But that is only one part of it. Because we also need to hear this affirming voice from heaven. We need to hear it personally. We need to speak it for each other as God’s people. And it is wonderful when we can show it to others, by what we do and say. Not least because lots of people are still stuck with my dad’s impression of a harsh, judgemental, gloomy, life-denying church and Christian faith.

So I was delighted this week, following on from our church day at the end of November, when we were working at our Standing Committee on a renewed expression of our vision as a church to hear and see that affirming voice emerging strongly.

We’ll be working with our PCC and other group leaders from that day in the coming weeks to begin to flesh out our priorities for action, and then there will be an opportunity again for us all to meet and contribute.

But we start with an expression of who we are as a church, and what we want to be; of St Peter’s Limpsfield to be a beacon, shining as a light. And illustrating that expression in a way that encompasses church, community and Christ.

To mix my metaphors between light and water, I trust that this will be a beautiful and powerful wellspring to resource and guide our future activity.

Of course water and light come together in baptism, with the cross and gift of the Spirit. In our baptism – even if, as for many of us, we can’t remember the day – we can trust and live out of the fact that we have been:

Marked by the cross; Washed by the water

Crowned by the Spirit; Given the light of Christ.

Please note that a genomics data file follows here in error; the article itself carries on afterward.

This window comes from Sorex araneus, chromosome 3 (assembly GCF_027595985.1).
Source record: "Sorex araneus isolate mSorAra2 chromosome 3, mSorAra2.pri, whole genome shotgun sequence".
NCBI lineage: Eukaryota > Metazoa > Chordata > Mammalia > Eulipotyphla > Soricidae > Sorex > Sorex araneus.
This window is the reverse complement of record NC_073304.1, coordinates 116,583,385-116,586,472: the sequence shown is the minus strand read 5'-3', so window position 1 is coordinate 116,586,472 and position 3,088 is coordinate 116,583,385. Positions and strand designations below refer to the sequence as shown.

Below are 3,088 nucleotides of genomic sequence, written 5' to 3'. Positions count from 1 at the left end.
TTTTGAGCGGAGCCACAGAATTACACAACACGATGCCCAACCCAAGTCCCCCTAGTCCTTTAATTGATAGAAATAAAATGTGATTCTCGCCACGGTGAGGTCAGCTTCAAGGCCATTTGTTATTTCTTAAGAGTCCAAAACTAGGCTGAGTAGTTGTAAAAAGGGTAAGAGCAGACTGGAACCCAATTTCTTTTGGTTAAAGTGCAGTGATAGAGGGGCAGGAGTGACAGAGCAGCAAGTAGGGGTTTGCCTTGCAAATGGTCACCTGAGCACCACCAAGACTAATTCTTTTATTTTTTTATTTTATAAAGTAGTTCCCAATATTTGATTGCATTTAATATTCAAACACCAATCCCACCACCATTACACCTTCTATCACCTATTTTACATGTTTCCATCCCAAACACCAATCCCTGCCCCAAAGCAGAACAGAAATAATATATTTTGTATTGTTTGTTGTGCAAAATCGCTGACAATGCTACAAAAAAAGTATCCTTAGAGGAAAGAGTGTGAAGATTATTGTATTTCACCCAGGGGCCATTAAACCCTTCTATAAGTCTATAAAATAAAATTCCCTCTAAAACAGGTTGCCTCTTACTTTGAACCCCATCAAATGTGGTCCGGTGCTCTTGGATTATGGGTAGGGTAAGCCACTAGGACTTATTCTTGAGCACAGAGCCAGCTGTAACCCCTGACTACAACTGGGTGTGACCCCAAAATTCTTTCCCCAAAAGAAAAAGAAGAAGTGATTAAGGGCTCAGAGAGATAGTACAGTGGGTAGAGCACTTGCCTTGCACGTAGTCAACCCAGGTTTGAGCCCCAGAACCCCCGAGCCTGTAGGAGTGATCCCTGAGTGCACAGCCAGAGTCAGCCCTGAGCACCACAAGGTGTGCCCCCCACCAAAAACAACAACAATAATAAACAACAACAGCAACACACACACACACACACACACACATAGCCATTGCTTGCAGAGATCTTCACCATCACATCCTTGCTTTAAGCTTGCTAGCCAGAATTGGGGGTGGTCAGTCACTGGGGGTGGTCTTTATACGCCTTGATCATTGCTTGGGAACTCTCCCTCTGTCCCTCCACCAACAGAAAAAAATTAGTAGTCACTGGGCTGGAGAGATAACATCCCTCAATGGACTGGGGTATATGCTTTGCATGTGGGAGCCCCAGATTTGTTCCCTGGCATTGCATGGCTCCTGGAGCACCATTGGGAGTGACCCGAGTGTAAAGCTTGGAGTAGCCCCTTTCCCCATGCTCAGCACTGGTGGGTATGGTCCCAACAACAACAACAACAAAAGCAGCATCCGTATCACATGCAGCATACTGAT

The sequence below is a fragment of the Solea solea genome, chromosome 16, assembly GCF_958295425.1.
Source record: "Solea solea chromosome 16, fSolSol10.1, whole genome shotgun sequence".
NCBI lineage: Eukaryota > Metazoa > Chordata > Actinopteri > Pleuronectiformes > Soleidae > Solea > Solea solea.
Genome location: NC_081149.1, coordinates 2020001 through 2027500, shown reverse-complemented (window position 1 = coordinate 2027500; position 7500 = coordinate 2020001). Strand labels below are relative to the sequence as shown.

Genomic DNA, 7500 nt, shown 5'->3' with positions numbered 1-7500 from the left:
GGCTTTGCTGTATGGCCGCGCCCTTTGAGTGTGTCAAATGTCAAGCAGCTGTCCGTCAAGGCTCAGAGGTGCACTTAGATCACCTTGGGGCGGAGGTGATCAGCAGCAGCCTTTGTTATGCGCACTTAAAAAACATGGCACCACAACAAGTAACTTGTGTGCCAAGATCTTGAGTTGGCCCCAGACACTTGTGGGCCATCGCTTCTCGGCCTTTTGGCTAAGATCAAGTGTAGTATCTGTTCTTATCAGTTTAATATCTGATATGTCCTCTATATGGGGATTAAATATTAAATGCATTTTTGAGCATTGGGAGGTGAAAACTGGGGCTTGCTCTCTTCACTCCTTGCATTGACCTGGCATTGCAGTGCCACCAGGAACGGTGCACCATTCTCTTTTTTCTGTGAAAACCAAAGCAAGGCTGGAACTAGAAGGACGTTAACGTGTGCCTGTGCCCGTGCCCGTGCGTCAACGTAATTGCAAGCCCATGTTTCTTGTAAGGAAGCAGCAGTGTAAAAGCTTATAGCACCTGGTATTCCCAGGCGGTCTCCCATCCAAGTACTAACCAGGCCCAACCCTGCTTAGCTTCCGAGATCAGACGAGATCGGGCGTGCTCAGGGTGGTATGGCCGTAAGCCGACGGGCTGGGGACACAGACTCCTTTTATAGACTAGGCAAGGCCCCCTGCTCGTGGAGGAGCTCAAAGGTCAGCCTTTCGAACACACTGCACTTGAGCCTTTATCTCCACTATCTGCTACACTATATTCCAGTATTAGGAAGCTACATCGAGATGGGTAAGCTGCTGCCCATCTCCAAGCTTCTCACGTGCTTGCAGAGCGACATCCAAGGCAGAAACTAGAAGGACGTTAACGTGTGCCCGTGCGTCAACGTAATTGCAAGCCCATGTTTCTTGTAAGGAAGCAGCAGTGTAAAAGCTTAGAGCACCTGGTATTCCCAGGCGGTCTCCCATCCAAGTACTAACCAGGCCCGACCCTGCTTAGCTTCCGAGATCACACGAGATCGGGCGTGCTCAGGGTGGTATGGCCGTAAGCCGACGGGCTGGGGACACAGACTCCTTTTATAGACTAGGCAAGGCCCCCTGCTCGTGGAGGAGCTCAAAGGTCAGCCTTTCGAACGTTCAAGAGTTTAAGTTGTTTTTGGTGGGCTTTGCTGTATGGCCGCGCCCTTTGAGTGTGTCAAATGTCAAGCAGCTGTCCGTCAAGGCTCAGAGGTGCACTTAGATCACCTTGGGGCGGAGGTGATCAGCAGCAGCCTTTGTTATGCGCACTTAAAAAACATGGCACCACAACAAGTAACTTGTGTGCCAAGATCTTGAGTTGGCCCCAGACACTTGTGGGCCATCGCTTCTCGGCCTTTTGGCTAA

We know something of the wonder and joy and affirmation in greeting a new baby soon after their birth. Baptism is our being born again by water and the Spirit. There is wonder and joy and affirmation in it which can echo on through our lives, if we let it.

The eccentric and wonderful Archbishop Michael Ramsey, returning as a very old man in 1977 to the place of his infant baptism at Horbling Church, out in the Lincolnshire fens south of Sleaford, exclaimed: ‘Oh font, font, font…this is where my Christian life began.

And of our places of baptism we can say the same. All other ministry of the church irradiates from baptism in the name of the Lord Jesus.

Is it true that as human beings we’re more likely to remember and hear and feel the disapproving, harsh, judging voices of others rather than the wonderful, joyful, affirming voices? Sometimes it feels like that, doesn’t it?

So as St Peter’s, as we continue to be and seek with the help of God to grow…to be a beacon, shining as a light…, may we be refreshed and renewed regularly here by bathing in that affirming heavenly voice for each of us through our baptism:

You are my son, You are my daughter, the Beloved. With you I am well pleased.

Of course, this is not new. In the midst of all the scars and darknesses, the light has been shining through this church for decades and centuries. And many of you have been recognising and sharing and shining the light for decades as well, praise the Lord!

But it is also new because that is the nature of the God we are discovering, who invites us day by day afresh to make our baptism real in our lives today, each day.

So may we recognise and respond to the light of Christ wherever we are called to be. And as we renew our discernment and expression of God’s vision for us in the coming years, may that step also renew our trust and confidence, our hope and our joy to live through the gift of being adopted children of God – even the parts of us that may sometimes seem unbaptised!



James Percival, Team Rector of Limpsfield & Tatsfield

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St Peter's Limpsfield is an anglican church in the village of Limpsfield in Surrey.